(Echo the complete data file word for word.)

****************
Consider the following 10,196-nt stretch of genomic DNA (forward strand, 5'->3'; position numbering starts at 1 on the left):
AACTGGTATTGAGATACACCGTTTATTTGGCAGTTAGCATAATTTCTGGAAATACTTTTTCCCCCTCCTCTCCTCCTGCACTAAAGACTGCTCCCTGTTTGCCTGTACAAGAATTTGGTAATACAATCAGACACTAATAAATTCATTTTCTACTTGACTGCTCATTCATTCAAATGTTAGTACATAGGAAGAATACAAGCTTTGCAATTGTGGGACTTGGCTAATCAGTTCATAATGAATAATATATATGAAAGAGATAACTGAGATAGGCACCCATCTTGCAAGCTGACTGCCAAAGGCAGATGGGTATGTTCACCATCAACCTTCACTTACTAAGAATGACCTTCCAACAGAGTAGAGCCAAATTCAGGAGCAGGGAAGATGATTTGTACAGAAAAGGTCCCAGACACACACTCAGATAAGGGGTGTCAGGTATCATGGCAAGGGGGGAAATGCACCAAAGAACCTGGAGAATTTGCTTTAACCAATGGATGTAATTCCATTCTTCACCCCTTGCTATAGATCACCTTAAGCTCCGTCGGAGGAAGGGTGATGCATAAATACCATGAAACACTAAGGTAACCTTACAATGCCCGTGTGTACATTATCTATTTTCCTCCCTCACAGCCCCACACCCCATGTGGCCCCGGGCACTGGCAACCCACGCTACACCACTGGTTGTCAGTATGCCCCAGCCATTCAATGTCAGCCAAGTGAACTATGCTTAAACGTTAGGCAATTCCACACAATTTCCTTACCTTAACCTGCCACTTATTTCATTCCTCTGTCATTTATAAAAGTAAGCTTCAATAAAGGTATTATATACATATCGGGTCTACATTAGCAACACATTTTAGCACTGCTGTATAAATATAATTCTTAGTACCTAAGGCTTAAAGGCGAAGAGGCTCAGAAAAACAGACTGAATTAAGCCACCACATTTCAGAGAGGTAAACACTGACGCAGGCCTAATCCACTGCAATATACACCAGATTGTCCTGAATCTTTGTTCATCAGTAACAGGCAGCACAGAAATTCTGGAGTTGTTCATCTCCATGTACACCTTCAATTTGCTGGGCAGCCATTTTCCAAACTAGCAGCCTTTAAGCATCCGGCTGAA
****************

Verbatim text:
Consider the following 10,196-nt stretch of genomic DNA (forward strand, 5'->3'; position numbering starts at 1 on the left):
AACTGGTATTGAGATACACCGTTTATTTGGCAGTTAGCATAATTTCTGGAAATACTTTTTCCCCCTCCTCTCCTCCTGCACTAAAGACTGCTCCCTGTTTGCCTGTACAAGAATTTGGTAATACAATCAGACACTAATAAATTCATTTTCTACTTGACTGCTCATTCATTCAAATGTTAGTACATAGGAAGAATACAAGCTTTGCAATTGTGGGACTTGGCTAATCAGTTCATAATGAATAATATATATGAAAGAGATAACTGAGATAGGCACCCATCTTGCAAGCTGACTGCCAAAGGCAGATGGGTATGTTCACCATCAACCTTCACTTACTAAGAATGACCTTCCAACAGAGTAGAGCCAAATTCAGGAGCAGGGAAGATGATTTGTACAGAAAAGGTCCCAGACACACACTCAGATAAGGGGTGTCAGGTATCATGGCAAGGGGGGAAATGCACCAAAGAACCTGGAGAATTTGCTTTAACCAATGGATGTAATTCCATTCTTCACCCCTTGCTATAGATCACCTTAAGCTCCGTCGGAGGAAGGGTGATGCATAAATACCATGAAACACTAAGGTAACCTTACAATGCCCGTGTGTACATTATCTATTTTCCTCCCTCACAGCCCCACACCCCATGTGGCCCCGGGCACTGGCAACCCACGCTACACCACTGGTTGTCAGTATGCCCCAGCCATTCAATGTCAGCCAAGTGAACTATGCTTAAACGTTAGGCAATTCCACACAATTTCCTTACCTTAACCTGCCACTTATTTCATTCCTCTGTCATTTATAAAAGTAAGCTTCAATAAAGGTATTATATACATATCGGGTCTACATTAGCAACACATTTTAGCACTGCTGTATAAATATAATTCTTAGTACCTAAGGCTTAAAGGCGAAGAGGCTCAGAAAAACAGACTGAATTAAGCCACCACATTTCAGAGAGGTAAACACTGACGCAGGCCTAATCCACTGCAATATACACCAGATTGTCCTGAATCTTTGTTCATCAGTAACAGGCAGCACAGAAATTCTGGAGTTGTTCATCTCCATGTACACCTTCAATTTGCTGGGCAGCCATTTTCCAAACTAGCAGCCTTTAAGCATCCGGCTGAA